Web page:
Archive for the ‘Chögyam Trungpa’ tag
It is another beautiful day here in Puerto Morelos. This morning I tried meditating in a different location other than tucked in a corner of the studio apartment. I was able to enjoy the sound of the breeze, the feel of the breeze, and the sound of the water lapping against the pylons of the pier. I sat at the far right corner which sticks out even further into the sea. Because of the hour and time of day, I did keep on my bathing suit while meditating. It was an experience worth repeating, only tomorrow [weather permitting] I will go there two hours earlier, before my morning coffee with my wife. While I meditate, she does yoga, so this is a shared experience in its own way.
Meditation is vital for me. Because of my history as a child and as a youth, I have lived in a self-imposed straight-jacket as I tried to contain the demons that haunted me. When it became too much to contain, it was in meditation where I first found the path to ease the strain and thus be able to move forward into another day of masking the psychic pain that wanted to swallow me. I needed meditation, but didn’t really know why.
“Well, meditation is dealing with purpose itself… Generally we have a purpose for whatever we do: something is going to happen in the future, therefore, whatever I am doing now is important — everything is related to that. But the whole idea of meditation is to develop an entirely different way of dealing with things, where you have no purpose at all. In fact, meditation is dealing with the question of whether or not there is a such thing as ‘purpose’.” [Trungpa, Meditation in Action]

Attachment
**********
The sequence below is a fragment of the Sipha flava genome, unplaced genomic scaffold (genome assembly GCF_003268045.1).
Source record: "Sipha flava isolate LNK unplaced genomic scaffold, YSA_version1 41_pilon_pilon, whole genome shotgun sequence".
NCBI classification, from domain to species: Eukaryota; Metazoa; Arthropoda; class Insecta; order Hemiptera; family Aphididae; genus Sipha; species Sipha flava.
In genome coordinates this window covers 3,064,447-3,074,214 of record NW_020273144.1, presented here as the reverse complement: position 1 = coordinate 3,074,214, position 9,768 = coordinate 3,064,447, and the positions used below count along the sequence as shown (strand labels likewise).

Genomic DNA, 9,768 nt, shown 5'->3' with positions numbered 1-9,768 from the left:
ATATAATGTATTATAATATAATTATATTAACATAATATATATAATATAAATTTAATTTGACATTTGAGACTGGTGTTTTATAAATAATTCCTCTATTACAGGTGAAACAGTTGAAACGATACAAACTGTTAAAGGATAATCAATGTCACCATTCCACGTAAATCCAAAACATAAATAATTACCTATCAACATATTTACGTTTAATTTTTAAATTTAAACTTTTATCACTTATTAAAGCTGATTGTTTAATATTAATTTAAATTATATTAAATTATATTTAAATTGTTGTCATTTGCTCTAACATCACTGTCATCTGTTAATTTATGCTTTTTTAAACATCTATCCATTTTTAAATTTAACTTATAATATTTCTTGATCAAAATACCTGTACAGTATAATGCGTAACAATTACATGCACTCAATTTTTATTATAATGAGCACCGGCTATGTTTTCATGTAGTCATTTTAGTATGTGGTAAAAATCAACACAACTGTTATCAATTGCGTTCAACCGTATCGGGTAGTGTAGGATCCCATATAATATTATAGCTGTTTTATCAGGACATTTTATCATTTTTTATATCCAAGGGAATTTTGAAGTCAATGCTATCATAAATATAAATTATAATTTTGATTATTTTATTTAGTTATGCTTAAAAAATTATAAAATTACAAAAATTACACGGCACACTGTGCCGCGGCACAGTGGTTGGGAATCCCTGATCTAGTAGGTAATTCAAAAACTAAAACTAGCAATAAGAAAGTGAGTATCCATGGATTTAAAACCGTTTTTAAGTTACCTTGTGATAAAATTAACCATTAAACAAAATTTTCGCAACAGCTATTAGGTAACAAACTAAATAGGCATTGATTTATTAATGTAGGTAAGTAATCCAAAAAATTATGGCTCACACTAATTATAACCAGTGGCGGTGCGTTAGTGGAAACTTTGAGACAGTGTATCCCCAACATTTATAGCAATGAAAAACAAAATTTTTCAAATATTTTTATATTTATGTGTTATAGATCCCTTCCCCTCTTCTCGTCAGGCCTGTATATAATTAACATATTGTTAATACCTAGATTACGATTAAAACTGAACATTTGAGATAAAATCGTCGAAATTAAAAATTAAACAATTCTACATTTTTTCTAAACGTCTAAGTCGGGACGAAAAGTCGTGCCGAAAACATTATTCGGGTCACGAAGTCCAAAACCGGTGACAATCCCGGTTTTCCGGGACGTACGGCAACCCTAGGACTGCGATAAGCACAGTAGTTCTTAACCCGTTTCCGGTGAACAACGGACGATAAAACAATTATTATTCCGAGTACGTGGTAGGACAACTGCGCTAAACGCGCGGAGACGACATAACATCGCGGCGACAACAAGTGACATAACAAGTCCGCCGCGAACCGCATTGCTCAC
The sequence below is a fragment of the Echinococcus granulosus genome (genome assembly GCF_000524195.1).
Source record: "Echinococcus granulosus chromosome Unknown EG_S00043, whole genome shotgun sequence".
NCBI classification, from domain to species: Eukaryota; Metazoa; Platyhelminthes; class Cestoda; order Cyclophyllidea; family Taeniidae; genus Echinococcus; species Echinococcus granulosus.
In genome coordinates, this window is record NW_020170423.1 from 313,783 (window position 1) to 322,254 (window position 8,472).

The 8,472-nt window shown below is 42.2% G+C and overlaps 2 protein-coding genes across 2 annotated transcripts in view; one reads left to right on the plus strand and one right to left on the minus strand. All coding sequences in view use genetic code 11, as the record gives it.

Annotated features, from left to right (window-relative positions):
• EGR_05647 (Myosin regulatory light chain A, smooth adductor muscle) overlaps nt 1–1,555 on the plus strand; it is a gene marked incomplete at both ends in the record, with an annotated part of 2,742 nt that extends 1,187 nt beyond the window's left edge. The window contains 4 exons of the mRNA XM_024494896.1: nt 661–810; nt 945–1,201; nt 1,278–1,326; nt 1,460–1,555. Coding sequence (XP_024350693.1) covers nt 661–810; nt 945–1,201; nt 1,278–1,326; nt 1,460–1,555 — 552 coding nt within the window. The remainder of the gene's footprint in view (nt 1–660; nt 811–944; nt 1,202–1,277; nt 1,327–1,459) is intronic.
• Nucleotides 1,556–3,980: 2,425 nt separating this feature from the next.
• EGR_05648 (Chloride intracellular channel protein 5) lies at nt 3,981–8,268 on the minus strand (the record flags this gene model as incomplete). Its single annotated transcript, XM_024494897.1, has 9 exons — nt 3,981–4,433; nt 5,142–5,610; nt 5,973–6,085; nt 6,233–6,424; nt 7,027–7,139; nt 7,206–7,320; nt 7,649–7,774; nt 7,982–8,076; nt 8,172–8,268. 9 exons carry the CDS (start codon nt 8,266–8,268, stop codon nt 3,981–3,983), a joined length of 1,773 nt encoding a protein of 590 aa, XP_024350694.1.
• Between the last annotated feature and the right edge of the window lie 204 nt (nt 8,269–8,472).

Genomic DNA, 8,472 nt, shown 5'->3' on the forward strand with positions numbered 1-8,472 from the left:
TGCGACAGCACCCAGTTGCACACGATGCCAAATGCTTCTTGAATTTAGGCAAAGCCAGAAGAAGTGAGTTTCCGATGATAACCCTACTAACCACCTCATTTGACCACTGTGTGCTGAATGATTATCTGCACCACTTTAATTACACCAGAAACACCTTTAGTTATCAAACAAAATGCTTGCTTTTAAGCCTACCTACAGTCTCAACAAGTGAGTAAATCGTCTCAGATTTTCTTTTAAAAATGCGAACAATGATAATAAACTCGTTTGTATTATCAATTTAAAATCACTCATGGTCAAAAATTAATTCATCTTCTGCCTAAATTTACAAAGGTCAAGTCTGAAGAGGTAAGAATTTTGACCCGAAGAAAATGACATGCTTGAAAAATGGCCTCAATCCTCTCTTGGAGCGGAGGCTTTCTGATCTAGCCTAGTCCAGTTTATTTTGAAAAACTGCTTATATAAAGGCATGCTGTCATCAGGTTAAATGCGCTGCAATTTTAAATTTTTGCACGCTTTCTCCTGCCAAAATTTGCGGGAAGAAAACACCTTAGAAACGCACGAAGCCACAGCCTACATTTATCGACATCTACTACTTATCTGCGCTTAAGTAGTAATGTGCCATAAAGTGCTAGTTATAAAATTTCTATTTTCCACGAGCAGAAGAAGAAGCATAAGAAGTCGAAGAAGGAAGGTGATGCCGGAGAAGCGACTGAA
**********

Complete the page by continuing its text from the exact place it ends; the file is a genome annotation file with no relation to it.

Today, I know why I meditate. I know that this act of letting my ego consciousness give up control, in a way disappearing for a while, allows my body to feel the freedom from the prison of memories. While I meditate I don’t have any history of pain, of confusion, of betrayal or of being someone who has committed his fair share of betraying, confusing and of inflicting pain. I become a being, simply breath, sitting in my space which disappears leaving me freer than it is possible to imagine. I cease being a victim and a victimizer.
My body appreciates this momentary space where all is released, as does my spirit. I breath, I sit, I am. And, that is enough.
In Jungian psychology, the journey towards wholeness is called individuation. In alchemical terms, this wholeness is represented by the masculine and the feminine symbolism which takes the form of a holy wedding between the king and the queen. Knowing that the images are symbolic is vital for understanding of the psychological process. Within the psyche, the anima, or soul, is the feminine aspect; consciousness is the masculine aspect.